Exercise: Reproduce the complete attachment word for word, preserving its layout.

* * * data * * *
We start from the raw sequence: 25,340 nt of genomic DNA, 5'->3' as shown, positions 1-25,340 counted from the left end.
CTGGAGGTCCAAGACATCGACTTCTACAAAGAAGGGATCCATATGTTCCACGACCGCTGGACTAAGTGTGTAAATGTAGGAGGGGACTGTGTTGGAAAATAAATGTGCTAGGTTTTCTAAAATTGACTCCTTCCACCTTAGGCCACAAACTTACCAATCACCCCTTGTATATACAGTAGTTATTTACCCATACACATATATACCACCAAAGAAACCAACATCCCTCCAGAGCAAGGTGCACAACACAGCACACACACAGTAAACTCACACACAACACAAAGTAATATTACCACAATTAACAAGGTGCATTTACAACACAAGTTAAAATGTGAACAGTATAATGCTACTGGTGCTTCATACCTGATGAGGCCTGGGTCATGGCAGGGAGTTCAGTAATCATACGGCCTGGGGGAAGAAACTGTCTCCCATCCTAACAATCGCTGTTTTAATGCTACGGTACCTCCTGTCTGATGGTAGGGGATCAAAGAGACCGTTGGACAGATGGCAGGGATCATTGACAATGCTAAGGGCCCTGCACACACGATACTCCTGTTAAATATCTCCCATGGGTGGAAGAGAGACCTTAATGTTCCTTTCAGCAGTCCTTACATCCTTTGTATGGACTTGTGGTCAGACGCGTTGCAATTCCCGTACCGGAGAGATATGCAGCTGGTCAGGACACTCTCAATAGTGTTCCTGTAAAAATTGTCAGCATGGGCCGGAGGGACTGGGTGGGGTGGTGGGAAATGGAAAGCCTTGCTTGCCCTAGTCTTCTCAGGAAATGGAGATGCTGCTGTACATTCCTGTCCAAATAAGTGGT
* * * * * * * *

We start from the raw sequence: 25,340 nt of genomic DNA, 5'->3' as shown, positions 1-25,340 counted from the left end.
CTGGAGGTCCAAGACATCGACTTCTACAAAGAAGGGATCCATATGTTCCACGACCGCTGGACTAAGTGTGTAAATGTAGGAGGGGACTGTGTTGGAAAATAAATGTGCTAGGTTTTCTAAAATTGACTCCTTCCACCTTAGGCCACAAACTTACCAATCACCCCTTGTATATACAGTAGTTATTTACCCATACACATATATACCACCAAAGAAACCAACATCCCTCCAGAGCAAGGTGCACAACACAGCACACACACAGTAAACTCACACACAACACAAAGTAATATTACCACAATTAACAAGGTGCATTTACAACACAAGTTAAAATGTGAACAGTATAATGCTACTGGTGCTTCATACCTGATGAGGCCTGGGTCATGGCAGGGAGTTCAGTAATCATACGGCCTGGGGGAAGAAACTGTCTCCCATCCTAACAATCGCTGTTTTAATGCTACGGTACCTCCTGTCTGATGGTAGGGGATCAAAGAGACCGTTGGACAGATGGCAGGGATCATTGACAATGCTAAGGGCCCTGCACACACGATACTCCTGTTAAATATCTCCCATGGGTGGAAGAGAGACCTTAATGTTCCTTTCAGCAGTCCTTACATCCTTTGTATGGACTTGTGGTCAGACGCGTTGCAATTCCCGTACCGGAGAGATATGCAGCTGGTCAGGACACTCTCAATAGTGTTCCTGTAAAAATTGTCAGCATGGGCCGGAGGGACTGGGTGGGGTGGTGGGAAATGGAAAGCCTTGCTTGCCCTAGTCTTCTCAGGAAATGGAGATGCTGCTGTACATTCCTGTCCAAATAAGTGGT